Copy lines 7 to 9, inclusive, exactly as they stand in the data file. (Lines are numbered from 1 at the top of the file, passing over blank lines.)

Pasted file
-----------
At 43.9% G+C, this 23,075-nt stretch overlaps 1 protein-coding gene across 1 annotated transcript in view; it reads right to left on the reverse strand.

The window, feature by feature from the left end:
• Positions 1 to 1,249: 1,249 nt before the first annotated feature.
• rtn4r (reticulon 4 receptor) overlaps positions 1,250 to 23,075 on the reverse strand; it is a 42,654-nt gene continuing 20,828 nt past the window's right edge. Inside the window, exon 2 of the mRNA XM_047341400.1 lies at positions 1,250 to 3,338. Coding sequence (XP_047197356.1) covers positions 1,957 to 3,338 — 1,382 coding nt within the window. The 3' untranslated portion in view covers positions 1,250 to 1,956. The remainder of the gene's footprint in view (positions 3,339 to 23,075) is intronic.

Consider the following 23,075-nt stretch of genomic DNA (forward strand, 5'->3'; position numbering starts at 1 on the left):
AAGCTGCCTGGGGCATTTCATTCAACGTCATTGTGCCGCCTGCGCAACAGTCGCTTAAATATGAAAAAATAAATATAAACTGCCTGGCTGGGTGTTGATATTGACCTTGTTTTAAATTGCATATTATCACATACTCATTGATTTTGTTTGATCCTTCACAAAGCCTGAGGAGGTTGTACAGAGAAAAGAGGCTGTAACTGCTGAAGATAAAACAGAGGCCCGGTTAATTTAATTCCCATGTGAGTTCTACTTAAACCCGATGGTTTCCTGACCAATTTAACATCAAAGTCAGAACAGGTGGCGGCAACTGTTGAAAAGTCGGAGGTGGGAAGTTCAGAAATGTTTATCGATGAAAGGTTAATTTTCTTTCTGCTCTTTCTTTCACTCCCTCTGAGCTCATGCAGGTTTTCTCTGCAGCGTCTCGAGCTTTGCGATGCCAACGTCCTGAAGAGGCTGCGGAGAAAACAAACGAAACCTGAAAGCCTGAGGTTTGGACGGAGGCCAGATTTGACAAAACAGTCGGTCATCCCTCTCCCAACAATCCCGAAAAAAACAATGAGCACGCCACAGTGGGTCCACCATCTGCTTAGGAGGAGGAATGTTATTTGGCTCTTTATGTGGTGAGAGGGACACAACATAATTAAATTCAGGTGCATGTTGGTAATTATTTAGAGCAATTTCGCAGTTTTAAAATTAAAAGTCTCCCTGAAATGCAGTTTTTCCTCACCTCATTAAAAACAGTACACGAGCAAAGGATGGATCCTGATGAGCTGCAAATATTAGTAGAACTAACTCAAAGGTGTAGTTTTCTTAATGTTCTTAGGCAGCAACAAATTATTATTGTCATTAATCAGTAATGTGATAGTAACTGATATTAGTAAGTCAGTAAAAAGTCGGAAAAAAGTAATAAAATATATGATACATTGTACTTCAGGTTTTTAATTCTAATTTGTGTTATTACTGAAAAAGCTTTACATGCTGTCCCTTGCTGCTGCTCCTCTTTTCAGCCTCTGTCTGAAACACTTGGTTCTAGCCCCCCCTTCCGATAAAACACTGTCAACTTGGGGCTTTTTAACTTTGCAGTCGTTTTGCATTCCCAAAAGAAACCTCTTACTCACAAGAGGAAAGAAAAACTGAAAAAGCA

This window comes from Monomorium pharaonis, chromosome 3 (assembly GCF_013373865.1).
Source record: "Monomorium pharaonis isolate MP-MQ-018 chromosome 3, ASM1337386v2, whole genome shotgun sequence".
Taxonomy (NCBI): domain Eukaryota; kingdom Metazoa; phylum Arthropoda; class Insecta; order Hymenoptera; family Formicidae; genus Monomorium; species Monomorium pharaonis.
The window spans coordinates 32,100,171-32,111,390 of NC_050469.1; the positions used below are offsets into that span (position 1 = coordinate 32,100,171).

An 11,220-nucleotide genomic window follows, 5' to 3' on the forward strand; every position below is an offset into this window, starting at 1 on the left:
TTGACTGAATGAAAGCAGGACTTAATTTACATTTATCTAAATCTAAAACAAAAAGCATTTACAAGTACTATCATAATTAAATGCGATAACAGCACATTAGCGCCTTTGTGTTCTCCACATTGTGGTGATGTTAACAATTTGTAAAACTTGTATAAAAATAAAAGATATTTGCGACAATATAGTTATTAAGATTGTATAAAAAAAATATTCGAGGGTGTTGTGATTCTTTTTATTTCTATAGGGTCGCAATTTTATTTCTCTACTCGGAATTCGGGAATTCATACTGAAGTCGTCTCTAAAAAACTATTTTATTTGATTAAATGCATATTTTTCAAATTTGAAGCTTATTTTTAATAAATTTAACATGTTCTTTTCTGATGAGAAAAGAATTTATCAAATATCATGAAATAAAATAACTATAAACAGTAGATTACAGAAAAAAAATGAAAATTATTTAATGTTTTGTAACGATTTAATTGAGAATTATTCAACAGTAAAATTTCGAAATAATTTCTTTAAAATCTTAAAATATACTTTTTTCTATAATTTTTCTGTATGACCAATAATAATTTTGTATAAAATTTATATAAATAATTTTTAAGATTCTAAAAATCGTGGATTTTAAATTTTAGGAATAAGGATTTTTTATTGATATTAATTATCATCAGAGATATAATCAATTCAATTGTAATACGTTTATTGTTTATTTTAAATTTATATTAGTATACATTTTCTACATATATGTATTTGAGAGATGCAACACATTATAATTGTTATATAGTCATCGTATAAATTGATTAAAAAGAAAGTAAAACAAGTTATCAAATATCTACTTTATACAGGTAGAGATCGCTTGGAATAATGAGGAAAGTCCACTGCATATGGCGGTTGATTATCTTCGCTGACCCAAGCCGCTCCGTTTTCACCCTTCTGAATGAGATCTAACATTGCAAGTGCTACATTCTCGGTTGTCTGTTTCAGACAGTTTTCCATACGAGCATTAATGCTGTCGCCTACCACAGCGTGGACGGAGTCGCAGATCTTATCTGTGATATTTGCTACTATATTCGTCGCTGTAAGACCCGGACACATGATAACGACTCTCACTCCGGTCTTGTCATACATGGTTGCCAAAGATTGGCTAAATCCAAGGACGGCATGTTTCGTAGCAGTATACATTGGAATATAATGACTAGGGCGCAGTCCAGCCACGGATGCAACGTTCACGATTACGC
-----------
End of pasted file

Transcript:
This window comes from Monomorium pharaonis, chromosome 3 (assembly GCF_013373865.1).
Source record: "Monomorium pharaonis isolate MP-MQ-018 chromosome 3, ASM1337386v2, whole genome shotgun sequence".
Taxonomy (NCBI): domain Eukaryota; kingdom Metazoa; phylum Arthropoda; class Insecta; order Hymenoptera; family Formicidae; genus Monomorium; species Monomorium pharaonis.